Xbox Series X users could save £132 a year by enabling Energy Saver mode

Xbox says Energy Saver mode "consumes about 20 times less power" than Standby mode on Series X consoles

An Xbox Series X in standby could cost owners could add £132 in annual energy costs, unless the console’s Energy Saving mode has been enabled.

As reported by The Guardian‘s UK technology editor, Alex Hern, the standby mode for Xbox Series X is the default off-state for any consoles that were set up prior to May 2022.

Hern recommends that anyone using standby mode switches over to Xbox Series X’s Energy Saver mode, as “at current electricity prices, leaving an Xbox Series X on standby, its default switched off mode, will cost you £132 a year.”

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Meanwhile, The Verge senior editor Tom Warren pointed out that the Xbox Series X’s Instant On mode uses £59 in energy each year.

Earlier in the year (via The Verge), Dave McCarthy, corporate vice president of Xbox operations, shared that “Energy Saver mode consumes about 20 times less power than Standby mode when the console is not being used or receiving updates.”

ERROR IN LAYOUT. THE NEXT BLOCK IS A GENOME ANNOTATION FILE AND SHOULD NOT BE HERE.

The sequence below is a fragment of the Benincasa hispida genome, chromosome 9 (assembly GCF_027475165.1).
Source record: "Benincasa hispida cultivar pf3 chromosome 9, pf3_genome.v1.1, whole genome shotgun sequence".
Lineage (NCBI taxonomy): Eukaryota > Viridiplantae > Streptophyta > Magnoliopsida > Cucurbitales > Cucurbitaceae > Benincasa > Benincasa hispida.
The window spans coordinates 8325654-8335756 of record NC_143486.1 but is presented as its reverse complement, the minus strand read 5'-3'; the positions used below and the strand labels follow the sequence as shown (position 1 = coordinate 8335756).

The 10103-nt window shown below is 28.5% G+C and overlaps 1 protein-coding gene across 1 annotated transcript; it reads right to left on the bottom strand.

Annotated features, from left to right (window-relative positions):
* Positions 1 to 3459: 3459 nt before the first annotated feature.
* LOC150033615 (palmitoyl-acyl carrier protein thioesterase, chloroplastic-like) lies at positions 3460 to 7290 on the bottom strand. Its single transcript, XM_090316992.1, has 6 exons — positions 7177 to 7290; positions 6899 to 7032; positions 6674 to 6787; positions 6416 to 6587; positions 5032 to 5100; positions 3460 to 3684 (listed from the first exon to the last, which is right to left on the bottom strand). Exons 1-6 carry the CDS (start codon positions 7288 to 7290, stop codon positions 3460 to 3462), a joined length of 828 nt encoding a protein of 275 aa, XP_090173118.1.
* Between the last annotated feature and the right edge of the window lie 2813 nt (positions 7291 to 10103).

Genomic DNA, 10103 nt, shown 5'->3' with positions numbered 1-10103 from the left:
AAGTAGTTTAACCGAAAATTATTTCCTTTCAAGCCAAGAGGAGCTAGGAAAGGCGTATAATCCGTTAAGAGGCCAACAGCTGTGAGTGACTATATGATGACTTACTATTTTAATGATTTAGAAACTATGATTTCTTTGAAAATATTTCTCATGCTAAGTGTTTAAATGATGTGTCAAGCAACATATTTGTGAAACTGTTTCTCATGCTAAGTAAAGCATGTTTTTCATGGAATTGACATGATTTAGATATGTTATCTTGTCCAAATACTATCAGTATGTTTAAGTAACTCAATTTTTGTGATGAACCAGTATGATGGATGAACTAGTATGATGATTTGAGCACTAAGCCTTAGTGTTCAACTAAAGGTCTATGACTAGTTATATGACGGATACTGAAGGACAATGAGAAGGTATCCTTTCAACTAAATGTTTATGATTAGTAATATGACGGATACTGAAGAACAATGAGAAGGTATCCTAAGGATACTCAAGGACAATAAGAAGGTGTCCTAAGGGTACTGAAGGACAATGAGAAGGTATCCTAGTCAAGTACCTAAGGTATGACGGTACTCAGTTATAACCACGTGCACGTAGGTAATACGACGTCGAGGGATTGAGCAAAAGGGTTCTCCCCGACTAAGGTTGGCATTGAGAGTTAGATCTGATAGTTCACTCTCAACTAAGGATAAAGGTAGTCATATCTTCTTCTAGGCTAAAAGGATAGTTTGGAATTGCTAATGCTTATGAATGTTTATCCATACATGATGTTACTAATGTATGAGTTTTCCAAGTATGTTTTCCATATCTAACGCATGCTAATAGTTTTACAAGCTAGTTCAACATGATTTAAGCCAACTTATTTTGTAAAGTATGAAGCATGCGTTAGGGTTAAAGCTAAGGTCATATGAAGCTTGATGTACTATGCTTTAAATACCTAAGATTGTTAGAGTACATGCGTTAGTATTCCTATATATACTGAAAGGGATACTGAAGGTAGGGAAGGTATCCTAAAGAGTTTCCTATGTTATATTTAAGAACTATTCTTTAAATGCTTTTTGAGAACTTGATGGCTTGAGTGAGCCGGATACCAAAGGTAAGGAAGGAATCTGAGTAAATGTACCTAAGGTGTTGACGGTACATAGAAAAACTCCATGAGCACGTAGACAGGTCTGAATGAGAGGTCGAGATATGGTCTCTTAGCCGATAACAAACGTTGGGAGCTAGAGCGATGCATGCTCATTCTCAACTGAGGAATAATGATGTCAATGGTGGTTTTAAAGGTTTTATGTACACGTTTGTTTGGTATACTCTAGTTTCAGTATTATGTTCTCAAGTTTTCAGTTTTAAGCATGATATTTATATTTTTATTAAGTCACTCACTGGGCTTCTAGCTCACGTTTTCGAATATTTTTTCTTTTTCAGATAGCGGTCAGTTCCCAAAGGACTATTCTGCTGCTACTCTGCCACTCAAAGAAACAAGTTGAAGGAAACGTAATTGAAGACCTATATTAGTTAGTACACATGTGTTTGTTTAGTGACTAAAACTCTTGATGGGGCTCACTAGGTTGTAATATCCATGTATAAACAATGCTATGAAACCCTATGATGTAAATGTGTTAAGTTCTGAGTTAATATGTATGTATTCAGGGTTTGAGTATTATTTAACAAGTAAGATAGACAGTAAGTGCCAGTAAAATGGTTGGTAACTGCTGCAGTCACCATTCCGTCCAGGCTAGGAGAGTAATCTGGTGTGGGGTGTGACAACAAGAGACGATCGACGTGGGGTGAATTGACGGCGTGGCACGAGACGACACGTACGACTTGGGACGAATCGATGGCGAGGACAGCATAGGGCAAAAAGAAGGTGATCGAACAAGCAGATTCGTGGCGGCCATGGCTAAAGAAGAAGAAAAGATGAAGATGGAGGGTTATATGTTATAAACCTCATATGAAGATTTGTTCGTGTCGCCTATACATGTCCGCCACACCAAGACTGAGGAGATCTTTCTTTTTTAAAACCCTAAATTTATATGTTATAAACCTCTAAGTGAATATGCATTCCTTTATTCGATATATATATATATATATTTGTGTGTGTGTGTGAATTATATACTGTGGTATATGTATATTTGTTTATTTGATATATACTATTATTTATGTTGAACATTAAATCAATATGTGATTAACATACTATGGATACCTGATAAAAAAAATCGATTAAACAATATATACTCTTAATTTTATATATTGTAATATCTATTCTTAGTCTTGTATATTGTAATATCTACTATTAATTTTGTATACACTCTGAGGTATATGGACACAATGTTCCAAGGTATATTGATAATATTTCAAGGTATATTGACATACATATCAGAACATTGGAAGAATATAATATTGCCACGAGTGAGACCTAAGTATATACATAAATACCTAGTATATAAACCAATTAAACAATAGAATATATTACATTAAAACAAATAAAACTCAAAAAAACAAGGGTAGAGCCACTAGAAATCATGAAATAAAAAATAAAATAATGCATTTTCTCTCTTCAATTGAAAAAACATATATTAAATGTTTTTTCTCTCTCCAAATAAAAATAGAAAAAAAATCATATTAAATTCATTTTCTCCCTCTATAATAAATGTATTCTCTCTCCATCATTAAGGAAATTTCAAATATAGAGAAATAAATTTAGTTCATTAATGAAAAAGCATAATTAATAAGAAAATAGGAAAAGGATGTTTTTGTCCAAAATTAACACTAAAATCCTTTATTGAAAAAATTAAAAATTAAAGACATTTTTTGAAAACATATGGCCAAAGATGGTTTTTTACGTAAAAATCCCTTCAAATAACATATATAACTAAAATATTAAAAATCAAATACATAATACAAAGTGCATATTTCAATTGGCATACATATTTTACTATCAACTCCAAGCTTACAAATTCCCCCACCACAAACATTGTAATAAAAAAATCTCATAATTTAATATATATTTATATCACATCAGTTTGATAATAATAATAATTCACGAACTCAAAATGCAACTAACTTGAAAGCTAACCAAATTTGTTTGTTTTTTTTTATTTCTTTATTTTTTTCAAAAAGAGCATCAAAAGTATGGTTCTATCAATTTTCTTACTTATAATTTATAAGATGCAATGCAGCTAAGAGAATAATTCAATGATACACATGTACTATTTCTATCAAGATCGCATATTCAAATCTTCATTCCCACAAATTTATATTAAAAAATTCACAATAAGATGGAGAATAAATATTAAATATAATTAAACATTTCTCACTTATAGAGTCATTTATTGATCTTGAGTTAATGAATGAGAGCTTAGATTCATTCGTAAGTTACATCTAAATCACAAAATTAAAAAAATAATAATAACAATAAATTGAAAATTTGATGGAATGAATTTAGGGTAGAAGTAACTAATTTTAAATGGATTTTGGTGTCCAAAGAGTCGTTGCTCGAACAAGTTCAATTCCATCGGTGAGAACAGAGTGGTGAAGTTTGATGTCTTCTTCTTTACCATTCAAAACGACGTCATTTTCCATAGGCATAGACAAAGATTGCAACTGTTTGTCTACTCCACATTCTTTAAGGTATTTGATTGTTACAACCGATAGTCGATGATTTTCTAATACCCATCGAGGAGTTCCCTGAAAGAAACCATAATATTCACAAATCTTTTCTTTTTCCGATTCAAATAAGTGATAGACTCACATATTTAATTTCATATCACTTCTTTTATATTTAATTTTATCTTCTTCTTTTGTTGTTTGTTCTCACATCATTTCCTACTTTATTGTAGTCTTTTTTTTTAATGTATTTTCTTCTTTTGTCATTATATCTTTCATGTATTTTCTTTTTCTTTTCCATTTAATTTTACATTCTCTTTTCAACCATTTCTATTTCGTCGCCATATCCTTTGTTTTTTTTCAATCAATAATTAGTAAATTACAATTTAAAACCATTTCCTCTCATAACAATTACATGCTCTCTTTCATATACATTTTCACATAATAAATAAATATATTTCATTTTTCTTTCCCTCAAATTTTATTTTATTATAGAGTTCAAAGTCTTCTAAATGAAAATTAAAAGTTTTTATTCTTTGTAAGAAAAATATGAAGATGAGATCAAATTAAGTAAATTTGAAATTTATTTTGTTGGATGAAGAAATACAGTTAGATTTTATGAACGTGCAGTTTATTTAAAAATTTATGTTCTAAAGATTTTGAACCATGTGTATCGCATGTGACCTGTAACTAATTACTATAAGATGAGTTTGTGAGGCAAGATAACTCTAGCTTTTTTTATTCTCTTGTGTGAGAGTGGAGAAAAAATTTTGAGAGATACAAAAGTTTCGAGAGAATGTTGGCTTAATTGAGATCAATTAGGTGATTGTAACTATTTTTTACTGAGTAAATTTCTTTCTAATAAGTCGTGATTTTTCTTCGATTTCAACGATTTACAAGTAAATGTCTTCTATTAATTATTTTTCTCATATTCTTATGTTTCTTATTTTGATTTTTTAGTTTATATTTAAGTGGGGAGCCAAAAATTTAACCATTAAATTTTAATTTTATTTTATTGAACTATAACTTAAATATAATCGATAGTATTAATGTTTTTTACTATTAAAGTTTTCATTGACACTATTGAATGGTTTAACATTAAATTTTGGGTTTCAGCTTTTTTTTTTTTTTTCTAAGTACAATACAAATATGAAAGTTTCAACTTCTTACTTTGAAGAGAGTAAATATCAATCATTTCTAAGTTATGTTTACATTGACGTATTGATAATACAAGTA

Xbox Series
Xbox Series X/Xbox Series S. Credit: Microsoft

McCarthy added that system and game updates can still be downloaded while the console is in Energy Saver mode, “further saving energy.”

The advice comes in the midst of skyrocketing energy prices, which is set to rise even further in October. As it stands, one in four adults in the UK will be unable to pay their fuel bills, and UK grassroots venues face paying an extra £90million a year in energy costs.

“Without action from the government, we are now modelling that this will close more venues than the pandemic,” Music Venue Trust CEO Mark Davyd told NME. “We don’t see any other outcome.”

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“The government should bring in a price cap immediately,” added Davyd. “At the moment, there’s a certain amount of just sitting back and seeing what happens. Something either works or it doesn’t, and this doesn’t work.”

In other gaming news, Duke Smoochem 3D has taken aim at Liz Truss and a “dystopian” This Morning competition in its latest update.

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